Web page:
Image: Christopher Paul
Franklin County Sheriff's Office  /  AP file
Christopher Paul, 43, of Columbus, Ohio, pleaded guilty in June to one count of conspiracy to use a weapon of mass destruction, specifically bombs, in terrorist attacks.
updated 2/26/2009 4:49:21 PM ET 2009-02-26T21:49:21

An Ohio man was sentenced to 20 years in prison Thursday over allegations he joined al-Qaida and helped plot terrorist bombings in the U.S. and overseas.

American-born Christopher Paul, who has never publicly discussed the case, declined the judge's invitation to make a statement.

U.S. District Court Judge Gregory Frost said he was at a loss to explain how Paul, 44, got himself caught up in such a mess. The judge said it was difficult to understand "how you allowed yourself to pervert the religion that you supposedly follow."

Paul's attorney, Jim Gilbert, declined to comment after the hearing.

Paul, an Islamic convert, pleaded guilty in June to one count of conspiracy to use a weapon of mass destruction in terrorist attacks.

He was accused of joining al-Qaida in the early 1990s and helping teach fellow Muslim extremists how to bomb U.S. and European targets. Prosecutors agreed to drop charges of providing material support to terrorists and conspiracy to provide support to terrorists.

Paul was one of three men who the Justice Department accused of discussing terrorist attacks during an August 2002 meeting at the Caribou Cafe coffee shop in Upper Arlington.

The other two also pleaded guilty, but the government hasn't said whether the case is now considered closed. Iyman Faris was sentenced to 20 years in prison after pleaded guilty in 2003 in an alleged plot to destroy the Brooklyn Bridge. Nuradin Abdi was sentenced to 10 years in prison in 2007 after pleading guilty in an alleged plot to blow up an Ohio shopping mall.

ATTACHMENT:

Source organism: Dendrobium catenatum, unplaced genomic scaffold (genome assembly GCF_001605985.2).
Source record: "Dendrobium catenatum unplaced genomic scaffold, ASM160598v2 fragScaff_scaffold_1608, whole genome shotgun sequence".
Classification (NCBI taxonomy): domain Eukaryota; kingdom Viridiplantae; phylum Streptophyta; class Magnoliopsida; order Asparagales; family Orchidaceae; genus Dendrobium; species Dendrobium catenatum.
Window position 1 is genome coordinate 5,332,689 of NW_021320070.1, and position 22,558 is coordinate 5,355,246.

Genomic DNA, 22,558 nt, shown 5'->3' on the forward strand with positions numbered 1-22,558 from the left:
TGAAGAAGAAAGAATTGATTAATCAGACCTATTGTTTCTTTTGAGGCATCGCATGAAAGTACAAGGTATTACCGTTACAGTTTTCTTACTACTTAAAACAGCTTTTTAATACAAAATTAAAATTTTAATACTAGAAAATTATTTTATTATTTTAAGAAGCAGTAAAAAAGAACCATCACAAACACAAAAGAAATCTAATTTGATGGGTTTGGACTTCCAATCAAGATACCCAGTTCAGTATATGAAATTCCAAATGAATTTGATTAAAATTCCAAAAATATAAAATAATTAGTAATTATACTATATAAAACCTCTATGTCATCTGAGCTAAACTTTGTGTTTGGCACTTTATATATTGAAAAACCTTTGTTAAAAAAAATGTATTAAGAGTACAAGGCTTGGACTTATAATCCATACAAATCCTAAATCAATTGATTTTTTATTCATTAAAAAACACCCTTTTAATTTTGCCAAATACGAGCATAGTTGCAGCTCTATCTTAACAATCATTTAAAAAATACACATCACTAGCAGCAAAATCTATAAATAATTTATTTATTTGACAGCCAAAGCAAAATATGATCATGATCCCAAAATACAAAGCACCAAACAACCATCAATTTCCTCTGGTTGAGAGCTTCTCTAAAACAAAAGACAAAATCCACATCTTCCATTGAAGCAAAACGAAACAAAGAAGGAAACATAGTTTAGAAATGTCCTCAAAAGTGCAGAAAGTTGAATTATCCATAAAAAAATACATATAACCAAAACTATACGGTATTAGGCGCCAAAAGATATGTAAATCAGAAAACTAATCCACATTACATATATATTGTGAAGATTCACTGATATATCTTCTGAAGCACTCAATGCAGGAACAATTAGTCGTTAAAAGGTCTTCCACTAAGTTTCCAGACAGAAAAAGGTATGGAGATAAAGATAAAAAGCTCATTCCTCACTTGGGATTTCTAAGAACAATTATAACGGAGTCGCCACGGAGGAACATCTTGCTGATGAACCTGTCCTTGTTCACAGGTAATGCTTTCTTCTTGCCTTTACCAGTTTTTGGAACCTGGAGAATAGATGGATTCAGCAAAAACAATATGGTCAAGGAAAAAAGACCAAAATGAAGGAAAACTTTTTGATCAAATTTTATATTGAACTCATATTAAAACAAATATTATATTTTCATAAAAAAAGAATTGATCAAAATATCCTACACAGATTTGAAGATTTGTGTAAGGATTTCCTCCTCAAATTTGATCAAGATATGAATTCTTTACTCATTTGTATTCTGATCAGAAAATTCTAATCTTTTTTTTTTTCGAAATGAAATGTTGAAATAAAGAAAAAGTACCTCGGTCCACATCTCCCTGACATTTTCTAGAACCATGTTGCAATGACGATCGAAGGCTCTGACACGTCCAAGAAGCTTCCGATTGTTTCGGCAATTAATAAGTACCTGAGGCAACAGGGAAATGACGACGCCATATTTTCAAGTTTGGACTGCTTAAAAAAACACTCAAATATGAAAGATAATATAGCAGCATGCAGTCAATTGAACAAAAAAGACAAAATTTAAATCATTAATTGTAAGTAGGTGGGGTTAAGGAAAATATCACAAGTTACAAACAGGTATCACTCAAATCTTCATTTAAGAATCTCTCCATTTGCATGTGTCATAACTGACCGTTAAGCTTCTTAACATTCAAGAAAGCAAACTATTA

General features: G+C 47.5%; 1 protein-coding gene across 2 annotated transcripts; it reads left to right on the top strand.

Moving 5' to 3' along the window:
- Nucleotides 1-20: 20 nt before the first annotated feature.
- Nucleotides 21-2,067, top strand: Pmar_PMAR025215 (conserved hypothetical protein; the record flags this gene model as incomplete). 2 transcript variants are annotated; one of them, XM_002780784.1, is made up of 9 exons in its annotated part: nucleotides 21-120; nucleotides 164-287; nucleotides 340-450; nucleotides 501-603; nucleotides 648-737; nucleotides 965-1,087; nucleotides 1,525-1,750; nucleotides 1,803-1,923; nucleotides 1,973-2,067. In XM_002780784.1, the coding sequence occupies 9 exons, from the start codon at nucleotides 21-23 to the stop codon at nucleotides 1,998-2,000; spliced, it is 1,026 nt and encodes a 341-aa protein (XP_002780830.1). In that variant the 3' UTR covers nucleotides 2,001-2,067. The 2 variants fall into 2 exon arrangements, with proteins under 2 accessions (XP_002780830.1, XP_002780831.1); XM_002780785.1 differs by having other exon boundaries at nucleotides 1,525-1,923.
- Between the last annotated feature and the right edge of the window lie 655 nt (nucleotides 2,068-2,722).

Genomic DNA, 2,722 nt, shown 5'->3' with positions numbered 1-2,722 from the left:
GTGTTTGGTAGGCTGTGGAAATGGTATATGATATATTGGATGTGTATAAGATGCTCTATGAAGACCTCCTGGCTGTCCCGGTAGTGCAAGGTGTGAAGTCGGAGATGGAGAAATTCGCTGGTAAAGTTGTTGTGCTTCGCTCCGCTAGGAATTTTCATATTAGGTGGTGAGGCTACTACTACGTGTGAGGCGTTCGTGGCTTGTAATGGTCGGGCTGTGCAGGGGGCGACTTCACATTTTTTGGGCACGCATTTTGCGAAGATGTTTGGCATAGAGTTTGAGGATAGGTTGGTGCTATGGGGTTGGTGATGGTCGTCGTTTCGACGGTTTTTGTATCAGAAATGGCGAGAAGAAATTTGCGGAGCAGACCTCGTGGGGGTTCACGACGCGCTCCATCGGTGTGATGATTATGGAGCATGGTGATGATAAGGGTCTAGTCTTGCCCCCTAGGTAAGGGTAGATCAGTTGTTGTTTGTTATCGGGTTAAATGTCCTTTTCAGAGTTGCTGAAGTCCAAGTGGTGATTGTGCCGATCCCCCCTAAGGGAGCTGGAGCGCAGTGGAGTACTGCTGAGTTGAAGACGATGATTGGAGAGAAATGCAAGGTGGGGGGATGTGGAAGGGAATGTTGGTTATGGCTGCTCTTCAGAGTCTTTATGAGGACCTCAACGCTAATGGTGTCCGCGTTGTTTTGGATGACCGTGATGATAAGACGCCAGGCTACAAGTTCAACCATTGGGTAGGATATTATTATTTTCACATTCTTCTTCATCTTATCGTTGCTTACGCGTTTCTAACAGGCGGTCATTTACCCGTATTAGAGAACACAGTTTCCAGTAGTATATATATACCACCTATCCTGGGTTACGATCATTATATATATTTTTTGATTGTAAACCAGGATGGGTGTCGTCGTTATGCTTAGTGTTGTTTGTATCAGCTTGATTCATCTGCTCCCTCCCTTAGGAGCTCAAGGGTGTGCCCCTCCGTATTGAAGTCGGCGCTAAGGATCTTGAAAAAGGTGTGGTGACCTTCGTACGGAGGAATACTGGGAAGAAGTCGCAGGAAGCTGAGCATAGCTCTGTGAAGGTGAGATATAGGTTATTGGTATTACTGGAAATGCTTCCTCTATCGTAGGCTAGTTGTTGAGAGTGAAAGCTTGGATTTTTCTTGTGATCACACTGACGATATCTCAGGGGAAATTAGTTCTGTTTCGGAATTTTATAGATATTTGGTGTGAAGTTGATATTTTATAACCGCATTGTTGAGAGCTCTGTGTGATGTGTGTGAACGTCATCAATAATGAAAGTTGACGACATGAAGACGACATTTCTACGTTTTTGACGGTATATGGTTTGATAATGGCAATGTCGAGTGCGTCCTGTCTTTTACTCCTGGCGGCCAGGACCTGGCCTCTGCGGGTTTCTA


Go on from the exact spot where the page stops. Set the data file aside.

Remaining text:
Recruiting for holy warriors group
Paul grew up in the Columbus suburb of Worthington. He was one of a handful of blacks at his high school, where he competed in gymnastics and was known as a friendly student who was never in trouble.

He spent a year at Ohio State University as an engineering major, then embarked on a sinister career, according to the government.

An FBI statement read at Paul's plea hearing said Paul joined al-Qaida after traveling to Afghanistan in the early 1990s and fought alongside mujahadeen battling Afghanistan's post-Soviet Marxist government.

The FBI said Paul also tried to recruit other individuals in Columbus to join a holy warrior group. He was also accused of training members of an alleged terrorist cell in Germany, knowing the group was plotting to bomb American tourists and overseas U.S. facilities.

The government didn't say if any attacks were carried out.

Copyright 2009 The Associated Press. All rights reserved. This material may not be published, broadcast, rewritten or redistributed.


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